Pillars of the Launceston community came together at Penny Royal on Friday night to toast 60 years of The Examiner’s Winter Relief Appeal.
A cocktail party was held to celebrate the contribution of the appeal and also raise awareness of those in need.
There was no shortage of generosity on the night, with guests digging deep during a special auction.
The function featured speeches from representatives of City Mission, the Launceston Chamber of Commerce and The Examiner, all of which collaborate in the appeal each year.
Launceston Chamber of Commerce president Tim Holder said the appeal had always had a strong foundation in the town.
“It’s tremendous to see The Examiner playing a critical leadership role, both in reporting the what’s occurring within our not-for-profit sector, but also advocating loudly for the interest of the less well off,” he said.
“This follows on the great traditions established by the Reverend John West - the first editor of The Examiner, who spoke out against deportation.
“Whilst we see boom and bust cycles across the decades, there is always one certainty – we have vulnerable people suffering from extreme poverty, abuse, homelessness and dislocation.”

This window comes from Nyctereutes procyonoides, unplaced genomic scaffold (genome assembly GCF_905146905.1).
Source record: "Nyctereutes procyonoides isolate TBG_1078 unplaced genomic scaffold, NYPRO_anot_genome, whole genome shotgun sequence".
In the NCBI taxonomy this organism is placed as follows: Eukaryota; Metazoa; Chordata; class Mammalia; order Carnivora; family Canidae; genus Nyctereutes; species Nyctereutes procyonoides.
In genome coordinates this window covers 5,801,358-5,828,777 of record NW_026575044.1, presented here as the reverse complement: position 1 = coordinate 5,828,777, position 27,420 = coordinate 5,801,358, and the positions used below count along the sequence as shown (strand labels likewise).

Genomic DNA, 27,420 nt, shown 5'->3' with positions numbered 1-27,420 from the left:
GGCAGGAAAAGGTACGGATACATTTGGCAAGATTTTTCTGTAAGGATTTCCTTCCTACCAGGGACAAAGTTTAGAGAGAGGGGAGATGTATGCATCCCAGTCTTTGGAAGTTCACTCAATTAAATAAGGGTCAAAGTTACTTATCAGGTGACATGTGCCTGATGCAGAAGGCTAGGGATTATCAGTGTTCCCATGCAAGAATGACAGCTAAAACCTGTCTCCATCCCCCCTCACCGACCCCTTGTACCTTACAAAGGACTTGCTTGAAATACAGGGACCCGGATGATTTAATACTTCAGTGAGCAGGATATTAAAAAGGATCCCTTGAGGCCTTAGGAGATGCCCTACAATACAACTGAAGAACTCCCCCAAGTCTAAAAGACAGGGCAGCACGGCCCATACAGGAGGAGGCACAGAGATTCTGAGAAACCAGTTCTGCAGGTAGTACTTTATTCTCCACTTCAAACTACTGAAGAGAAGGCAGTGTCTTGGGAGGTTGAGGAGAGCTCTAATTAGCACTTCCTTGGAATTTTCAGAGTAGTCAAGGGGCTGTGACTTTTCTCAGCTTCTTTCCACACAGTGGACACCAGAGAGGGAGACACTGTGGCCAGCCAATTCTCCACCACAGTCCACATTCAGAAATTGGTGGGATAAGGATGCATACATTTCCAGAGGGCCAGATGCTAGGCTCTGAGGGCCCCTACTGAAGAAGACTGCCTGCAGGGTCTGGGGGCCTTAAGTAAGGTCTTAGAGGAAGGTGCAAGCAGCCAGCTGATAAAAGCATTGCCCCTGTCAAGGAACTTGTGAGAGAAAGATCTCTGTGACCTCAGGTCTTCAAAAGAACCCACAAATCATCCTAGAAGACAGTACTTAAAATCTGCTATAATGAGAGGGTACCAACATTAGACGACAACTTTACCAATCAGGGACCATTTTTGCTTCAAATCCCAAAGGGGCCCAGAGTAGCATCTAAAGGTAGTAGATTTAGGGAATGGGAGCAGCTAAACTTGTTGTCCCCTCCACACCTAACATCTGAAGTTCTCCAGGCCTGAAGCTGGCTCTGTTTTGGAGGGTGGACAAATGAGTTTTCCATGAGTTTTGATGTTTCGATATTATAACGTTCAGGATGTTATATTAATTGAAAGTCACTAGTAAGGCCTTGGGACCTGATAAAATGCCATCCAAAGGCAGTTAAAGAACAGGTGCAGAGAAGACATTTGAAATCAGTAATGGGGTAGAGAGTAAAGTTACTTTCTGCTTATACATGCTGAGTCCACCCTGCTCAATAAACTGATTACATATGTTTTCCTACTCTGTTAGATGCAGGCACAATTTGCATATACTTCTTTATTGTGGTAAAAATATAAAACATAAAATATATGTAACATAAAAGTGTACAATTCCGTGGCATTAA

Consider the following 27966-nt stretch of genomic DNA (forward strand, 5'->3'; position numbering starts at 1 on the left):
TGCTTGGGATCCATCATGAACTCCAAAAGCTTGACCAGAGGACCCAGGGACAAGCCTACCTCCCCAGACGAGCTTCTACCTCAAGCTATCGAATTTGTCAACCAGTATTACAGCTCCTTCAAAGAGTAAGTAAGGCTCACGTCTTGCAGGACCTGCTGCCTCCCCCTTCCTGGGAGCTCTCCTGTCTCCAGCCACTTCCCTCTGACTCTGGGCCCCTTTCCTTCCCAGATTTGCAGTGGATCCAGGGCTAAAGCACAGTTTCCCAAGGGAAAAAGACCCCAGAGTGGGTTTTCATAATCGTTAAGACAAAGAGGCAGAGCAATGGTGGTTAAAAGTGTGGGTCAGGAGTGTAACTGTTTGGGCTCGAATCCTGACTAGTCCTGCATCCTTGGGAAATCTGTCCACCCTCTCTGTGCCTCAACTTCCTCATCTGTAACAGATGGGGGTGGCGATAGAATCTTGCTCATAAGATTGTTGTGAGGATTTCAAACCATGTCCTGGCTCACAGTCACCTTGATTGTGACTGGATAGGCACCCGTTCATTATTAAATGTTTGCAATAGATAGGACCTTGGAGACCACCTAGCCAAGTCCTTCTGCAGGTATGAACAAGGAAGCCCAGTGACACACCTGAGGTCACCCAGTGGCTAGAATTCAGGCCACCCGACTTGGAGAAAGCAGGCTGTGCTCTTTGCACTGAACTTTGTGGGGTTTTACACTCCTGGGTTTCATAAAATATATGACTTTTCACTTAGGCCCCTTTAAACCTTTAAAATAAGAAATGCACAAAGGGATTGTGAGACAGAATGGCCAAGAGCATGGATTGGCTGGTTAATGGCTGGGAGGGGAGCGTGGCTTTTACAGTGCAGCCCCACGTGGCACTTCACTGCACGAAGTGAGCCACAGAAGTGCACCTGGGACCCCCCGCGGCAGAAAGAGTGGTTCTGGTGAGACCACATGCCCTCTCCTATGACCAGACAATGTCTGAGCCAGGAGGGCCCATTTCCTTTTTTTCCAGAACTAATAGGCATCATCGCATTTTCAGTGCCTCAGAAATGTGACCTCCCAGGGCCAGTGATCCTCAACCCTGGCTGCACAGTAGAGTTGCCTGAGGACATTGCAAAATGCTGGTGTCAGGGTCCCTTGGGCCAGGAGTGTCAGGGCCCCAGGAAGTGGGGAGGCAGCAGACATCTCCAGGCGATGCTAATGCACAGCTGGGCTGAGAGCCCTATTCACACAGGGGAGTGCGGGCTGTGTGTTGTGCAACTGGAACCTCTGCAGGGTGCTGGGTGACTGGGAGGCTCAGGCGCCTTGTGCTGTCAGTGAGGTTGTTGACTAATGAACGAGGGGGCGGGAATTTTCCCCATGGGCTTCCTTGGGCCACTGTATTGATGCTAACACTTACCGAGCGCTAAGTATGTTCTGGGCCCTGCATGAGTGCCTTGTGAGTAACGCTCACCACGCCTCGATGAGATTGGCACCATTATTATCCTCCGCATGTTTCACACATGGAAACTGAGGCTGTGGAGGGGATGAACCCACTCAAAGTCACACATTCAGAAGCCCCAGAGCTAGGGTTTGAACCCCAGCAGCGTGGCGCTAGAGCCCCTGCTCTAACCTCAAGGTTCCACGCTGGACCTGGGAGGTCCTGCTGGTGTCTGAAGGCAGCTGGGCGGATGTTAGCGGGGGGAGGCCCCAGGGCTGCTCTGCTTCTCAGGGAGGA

His sentiments were echoed by City Mission chief executive Stephen Brown, who reflected on the ongoing need for the appeal.
“I think it’s important to share where we have come from, because everything starts small,” he said.
“It’s only as we see many years of service through philanthropy to causes in our community that something can develop to have an influence beyond a normal lifetime.”
Funds from the Winter Relief Appeal support the Benevolent Society, St Vincent de Paul, the Salvation Army, and City Mission.
The appeal began in 1958 to complement the Empty Stocking Fund, which had turned 50 years old that year.
Fairfax Tasmania managing editor Mark Baker said its benefits had long since extended beyond financial contributions
"These twin appeals have supported the Northern Tasmanian community in many ways: the obvious one being financial," Baker said.
"Over the years, the Winter Relief Appeal has received and distributed millions of dollars. That is something we are very proud of.
"But it’s not just the money. It has supported the community in other, often, intangible ways such as generating community spirit, generosity and goodwill."
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